To smile on him, then turn away to weep;
Kind woman's place rough mariners supplied,
And shared the wanderer's blessing when he died.
Wrapp'd in the raiment that it long must wear,
His body to the deck they slowly bear;
The setting sun flings round his farewell rays,
O'er the broad ocean not a ripple plays;

How eloquent, how awful in its power,
The silent lecture of death's sabbath-hour!
One voice that silence breaks-the prayer is said,
And the last rite man pays to man is paid;
The plashing water marks his resting-place,
And folds him round in one long, cold embrace;
Bright bubbles for a moment sparkle o'er,
Then break, to be, like him, beheld no more;
Down, countless fathoms down, he sinks to sleep,
With all the nameless shapes that haunt the deep.

123

TO THE WHIP-POOR-WILL.

BY ELIZABETH F. ELLET.

BIRD of the lone and joyless night,
Whence is thy sad and solemn lay?
Attendant on the pale moon's light,

Why shun the garish blaze of day?

When darkness fills the dewy air,

Nor sounds the song of happier bird, Alone, amid the silence there,

Thy wild and plaintive note is heard.

Thyself unseen, thy pensive moan
Pour'd in no living comrade's ear,
The forest's shaded depths alone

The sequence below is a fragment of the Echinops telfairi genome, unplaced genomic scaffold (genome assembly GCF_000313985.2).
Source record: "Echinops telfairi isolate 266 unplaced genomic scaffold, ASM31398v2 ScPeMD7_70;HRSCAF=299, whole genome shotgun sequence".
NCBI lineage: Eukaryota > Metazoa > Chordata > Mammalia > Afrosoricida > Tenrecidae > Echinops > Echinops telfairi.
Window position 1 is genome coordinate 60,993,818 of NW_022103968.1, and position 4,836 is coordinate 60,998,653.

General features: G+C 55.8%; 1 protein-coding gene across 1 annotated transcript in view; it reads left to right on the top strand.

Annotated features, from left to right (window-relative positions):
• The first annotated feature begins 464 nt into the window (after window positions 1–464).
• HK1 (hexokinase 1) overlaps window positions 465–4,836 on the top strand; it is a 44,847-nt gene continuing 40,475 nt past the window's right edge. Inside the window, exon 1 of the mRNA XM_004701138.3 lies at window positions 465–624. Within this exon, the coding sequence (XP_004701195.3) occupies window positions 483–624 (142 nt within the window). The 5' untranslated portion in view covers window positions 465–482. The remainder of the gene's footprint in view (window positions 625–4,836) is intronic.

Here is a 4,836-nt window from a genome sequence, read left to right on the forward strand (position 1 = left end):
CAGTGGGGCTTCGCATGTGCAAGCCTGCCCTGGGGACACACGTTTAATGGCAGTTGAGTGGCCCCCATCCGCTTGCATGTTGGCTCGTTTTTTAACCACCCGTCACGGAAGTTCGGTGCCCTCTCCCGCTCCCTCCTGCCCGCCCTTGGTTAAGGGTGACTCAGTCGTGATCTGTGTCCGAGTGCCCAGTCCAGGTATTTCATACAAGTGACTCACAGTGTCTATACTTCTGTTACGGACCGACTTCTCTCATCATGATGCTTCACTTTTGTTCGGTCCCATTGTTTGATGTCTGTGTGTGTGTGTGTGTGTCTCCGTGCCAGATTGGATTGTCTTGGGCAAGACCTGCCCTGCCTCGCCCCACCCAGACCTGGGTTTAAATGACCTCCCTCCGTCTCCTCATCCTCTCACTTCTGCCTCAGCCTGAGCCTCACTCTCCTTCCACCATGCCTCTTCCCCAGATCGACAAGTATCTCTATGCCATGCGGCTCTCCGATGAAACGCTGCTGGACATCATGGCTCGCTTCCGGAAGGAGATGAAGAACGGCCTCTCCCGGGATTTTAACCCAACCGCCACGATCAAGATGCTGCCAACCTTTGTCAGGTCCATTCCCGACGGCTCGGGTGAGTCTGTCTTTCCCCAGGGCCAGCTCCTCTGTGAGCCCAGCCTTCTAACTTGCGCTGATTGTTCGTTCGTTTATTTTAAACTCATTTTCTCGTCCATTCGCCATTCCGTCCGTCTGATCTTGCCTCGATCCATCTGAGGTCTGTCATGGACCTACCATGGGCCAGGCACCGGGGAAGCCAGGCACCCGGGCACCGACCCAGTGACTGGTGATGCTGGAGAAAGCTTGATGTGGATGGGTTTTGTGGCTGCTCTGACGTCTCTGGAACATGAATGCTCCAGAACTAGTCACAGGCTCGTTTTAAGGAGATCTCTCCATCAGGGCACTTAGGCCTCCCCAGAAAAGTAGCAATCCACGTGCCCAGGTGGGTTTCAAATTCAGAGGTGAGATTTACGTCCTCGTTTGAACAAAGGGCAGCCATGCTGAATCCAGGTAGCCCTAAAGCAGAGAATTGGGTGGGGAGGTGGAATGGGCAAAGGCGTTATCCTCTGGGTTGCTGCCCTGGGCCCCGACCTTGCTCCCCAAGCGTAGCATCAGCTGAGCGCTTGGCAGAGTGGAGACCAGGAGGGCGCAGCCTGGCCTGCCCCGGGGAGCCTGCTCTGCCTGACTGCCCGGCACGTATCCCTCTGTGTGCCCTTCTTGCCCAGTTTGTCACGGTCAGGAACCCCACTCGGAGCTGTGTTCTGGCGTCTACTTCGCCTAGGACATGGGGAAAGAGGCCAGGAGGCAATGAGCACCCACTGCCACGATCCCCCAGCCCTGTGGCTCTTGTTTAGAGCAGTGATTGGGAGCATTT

Thy mournful melody can hear.

Beside what still and secret spring,

In what dark wood the livelong day,
Sett'st thou with dusk and folded wing,
To while the hours of light away?

Sad minstrel! thou hast learn'd, like me,
That life's deceitful gleam is vain;

And well the lesson profits thee,

Who will not trust its charm again.

Thou, unbeguiled, thy plaint dost trill
To listening night, when mirth is o'er:
I, heedless of the warning, still

Believe, to be deceived once more,

TO THE MOCKING BIRD,

BY ALBERT PIKE.

THOU glorious mocker of the world! I hear
Thy many voices ringing through the glooms
Of these green solitudes-and all the clear,
Bright joyance of their song enthralls the ear
And floods the heart. Over the sphered tombs
Of vanish'd nations rolls thy music tide.
No light from history's starlike page illumes
The memory of those nations—they have died.
None cares for them but thou-and thou mayst sing,
Perhaps, o'er me—as now thy song doth ring
Over their bones by whom thou once wast deified.

Thou scorner of all cities! Thou dost leave